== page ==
Akins High School Competes in F1 in Schools World Finals
AUSTIN, Texas--This week, W. Charles Akins H.S. T-STEM Academy's TALON Racing, in conjunction with Axium Racing from Granbury High School, will compete as one team, Lone Star Racing, at the SAE/Formula One F1 in Schools Technology Challenge World Finals 2013.
The camaraderie between the two halves of Lone Star Racing came to the forefront earlier this year, when Granbury encountered catastrophic tornadoes and storms in May that made national headlines. Included in the destruction was one of Axium Racing's team member's home. The day after the storm, the team members of TALON Racing began to raise money for Granbury.
The team raised about $1,500, bought supplies and gathered clothing. The following day, TALON Racing visited Granbury High School and gave the Axium member the money they had raised to help his family and the numerous bags filled with supplies to help the members of the Granbury community get back on their feet.
"On this day, Lone Star Racing actually became a family instead of a compilation of teams. We were able to hang out and forget about the madness of the tornado, and for that we are truly grateful," Chloe Scroggins, an 18-year-old project manager for Lone Star Racing, said.
F1 in Schools is an educational initiative aimed at changing the perceptions of science, technology, engineering and mathematics by creating a fun and exciting learning environment in which students from all over the world compete in several phases of the not-for-profit multi-disciplinary challenge.
"The students and faculty of W. Charles Akins H.S are proud to be a part of the first Central Texas high schools competing in the inaugural F1 in Schools world finals competition to be held in the United States, representing our school, district, state and country," Juan M. Gonzalez, assistant principal for the T-STEM Academy said.
Students work for months with the most advanced computer-aided drafting, computational fluid dynamics, computer-aided manufacturing and presentation media software as well as high-tech machining tools to design, analyze, manufacture and test miniature CO2-powered balsa-wood F1 model cars.
Akins T-STEM student James Garcia specialized in computer-aided design and computer-aided manufacturing while building the car with his teammates.
"I picked up a lot more knowledge about the 3D CAM software," Akins student James Garcia said. "Out of 2,700 students only I and a few others know how to use the vertical machining center. Not only that, but I have a great mentor, Mr. Jay Sharp of Reed, Prototype and Modeling, who's taught me a lot."
Mentors of the team included Alexis Avrim, a test engineer at SpaceX, John Ivey and Rebecca Munoz, both Akins graduate mentors; and benefactors such as AISD staff members Suzanne Burke, Pauline Dow, Daniel Girard, Annette Gregory and Nancy Phillips as well as community business members from SNAP-On, RPM, Rivercity Sportswear, KENT USA, Industrial Andons, Fire and Soul, Chick-Fil-A, Dixie Tools and the American Society of Mechanical Engineers.
The F1 in Schools World Finals takes place through Nov. 13 at the Hyatt Regency Hotel with more than 300 students divided into 38 teams, travelling from 22 countries competing to be named champion and receive full scholarships to the prestigious Automotive Engineering School at City College in London upon individual acceptance. Each team of between three and six students will present their work, to a panel orally and in writing, in support of their model car, which is raced on a specially designed test track.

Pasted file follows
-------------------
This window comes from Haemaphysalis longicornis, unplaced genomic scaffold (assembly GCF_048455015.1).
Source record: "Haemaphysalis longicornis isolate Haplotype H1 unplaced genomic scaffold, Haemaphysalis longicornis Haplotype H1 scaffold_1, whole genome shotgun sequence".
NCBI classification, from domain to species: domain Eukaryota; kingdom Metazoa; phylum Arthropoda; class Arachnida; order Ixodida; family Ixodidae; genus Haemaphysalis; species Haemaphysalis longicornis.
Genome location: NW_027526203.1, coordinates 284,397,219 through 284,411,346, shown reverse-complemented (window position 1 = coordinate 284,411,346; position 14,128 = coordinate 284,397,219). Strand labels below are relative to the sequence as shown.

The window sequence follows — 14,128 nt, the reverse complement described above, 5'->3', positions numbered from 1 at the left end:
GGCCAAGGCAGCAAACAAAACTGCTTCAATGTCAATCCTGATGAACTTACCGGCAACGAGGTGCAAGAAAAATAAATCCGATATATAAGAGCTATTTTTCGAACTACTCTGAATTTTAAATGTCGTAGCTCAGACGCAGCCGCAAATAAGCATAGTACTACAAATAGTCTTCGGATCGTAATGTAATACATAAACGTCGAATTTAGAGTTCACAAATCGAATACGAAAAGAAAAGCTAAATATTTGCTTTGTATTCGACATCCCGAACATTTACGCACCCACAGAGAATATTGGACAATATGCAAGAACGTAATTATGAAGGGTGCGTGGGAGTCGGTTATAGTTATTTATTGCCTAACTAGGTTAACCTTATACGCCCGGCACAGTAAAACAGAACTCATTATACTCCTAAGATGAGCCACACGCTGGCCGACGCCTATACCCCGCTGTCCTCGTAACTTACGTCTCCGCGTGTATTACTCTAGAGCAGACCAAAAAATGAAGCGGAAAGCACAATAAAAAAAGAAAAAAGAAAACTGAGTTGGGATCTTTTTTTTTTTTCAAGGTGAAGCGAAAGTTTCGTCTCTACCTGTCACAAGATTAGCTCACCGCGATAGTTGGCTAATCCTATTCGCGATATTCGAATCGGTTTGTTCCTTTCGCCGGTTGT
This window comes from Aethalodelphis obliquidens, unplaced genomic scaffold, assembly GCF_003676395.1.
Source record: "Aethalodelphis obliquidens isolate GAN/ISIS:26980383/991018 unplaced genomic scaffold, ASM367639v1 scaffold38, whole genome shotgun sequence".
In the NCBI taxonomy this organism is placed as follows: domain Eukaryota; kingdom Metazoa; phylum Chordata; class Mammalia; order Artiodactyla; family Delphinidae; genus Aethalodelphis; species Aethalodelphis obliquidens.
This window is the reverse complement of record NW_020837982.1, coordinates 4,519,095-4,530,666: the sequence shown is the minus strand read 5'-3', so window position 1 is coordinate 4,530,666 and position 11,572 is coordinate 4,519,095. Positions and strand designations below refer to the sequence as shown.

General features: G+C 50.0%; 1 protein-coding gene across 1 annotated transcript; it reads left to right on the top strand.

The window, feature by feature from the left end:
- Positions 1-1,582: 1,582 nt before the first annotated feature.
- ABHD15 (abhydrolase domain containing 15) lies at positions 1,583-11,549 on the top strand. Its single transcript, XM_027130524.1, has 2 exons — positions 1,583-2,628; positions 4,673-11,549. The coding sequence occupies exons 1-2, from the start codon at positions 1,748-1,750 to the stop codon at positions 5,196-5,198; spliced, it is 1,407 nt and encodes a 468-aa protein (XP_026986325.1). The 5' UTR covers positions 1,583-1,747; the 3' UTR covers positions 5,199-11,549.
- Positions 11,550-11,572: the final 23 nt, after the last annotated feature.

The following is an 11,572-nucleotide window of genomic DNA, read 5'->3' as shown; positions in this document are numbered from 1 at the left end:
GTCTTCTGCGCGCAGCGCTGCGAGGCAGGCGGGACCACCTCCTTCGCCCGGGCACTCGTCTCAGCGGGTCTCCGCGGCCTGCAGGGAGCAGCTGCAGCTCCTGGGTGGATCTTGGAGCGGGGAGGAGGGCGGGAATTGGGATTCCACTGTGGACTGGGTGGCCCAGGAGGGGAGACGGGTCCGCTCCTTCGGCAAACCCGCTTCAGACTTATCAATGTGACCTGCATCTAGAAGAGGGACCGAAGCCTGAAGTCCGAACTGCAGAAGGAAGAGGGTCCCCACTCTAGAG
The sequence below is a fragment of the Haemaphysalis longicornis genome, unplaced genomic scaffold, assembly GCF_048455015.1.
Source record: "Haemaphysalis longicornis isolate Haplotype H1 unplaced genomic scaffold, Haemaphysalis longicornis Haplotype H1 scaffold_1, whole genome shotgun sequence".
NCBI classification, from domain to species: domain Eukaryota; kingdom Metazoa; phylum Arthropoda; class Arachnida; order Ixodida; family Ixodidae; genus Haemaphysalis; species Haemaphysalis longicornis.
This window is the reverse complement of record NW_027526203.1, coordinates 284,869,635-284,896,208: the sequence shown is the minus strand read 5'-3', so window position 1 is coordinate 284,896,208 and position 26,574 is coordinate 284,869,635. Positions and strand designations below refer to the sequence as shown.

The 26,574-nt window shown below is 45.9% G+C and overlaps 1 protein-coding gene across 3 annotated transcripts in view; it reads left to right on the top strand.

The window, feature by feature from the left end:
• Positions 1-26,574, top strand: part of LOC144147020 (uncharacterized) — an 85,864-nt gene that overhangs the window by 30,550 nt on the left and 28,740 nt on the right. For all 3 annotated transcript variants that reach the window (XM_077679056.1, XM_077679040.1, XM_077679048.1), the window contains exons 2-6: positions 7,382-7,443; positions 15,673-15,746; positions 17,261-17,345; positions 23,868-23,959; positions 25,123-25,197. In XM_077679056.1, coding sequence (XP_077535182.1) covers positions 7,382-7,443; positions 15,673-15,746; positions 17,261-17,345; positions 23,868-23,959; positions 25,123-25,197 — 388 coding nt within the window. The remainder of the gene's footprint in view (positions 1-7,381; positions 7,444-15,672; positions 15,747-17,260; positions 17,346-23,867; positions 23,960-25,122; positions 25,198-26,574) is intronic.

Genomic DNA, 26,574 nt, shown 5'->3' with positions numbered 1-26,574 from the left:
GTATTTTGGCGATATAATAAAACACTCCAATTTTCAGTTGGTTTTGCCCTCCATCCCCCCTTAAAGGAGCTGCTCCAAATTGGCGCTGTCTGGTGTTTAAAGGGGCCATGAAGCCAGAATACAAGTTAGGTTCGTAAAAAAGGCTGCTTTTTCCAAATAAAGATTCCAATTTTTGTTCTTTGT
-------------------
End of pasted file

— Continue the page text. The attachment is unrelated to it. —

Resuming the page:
At the World Finals each team will bring along a pit display, three identical cars and portfolio, and a prepared presentation for the more than 30 judges. The cars race on a 20-metre track. The cars cover the distance in just more than one second.
On Thursday, Nov. 14, teams will visit the Circuit of The Americas to watch the 2013 Formula One United States Grand Prix. Courtesy of COTA, the students will be given VIP access to the circuit during Grand Prix week, a visit to the tower and a tour of the F1 team garages.
"We're going to come away with is a lot of contacts with the outside world-knowing people who sponsored us. If you have connections it's a lot easier to do things in this world," Akins T-STEM student Hannah Holder said.
Gary Anderson, F1 in Schools World Finals 2013 head of judges, is anticipating exceptionally high standards this year.
"Over the years I've seen an increasingly high level of sophistication in the research and design area of the project and the cars are just fantastic," Anderson said. "I'm sure there will be close competition and fighting to the last run down the track."
The F1 in Schools World Finals take place with the assistance of a host of sponsors and supporters including Circuit of The Americas, the Institution of Engineering and Technology, City University London, Autodesk and AISD.
About F1 in Schools
F1 in Schools challenges students to create their own Formula One team, which is commissioned to design, manufacture and race the fastest miniature Formula One Car of the Future.
F1 in Schools aims to help change perceptions of science, technology, engineering and mathematics by creating a fun and exciting learning environment for young people to develop an informed view about careers in engineering, Formula One, science, marketing and technology.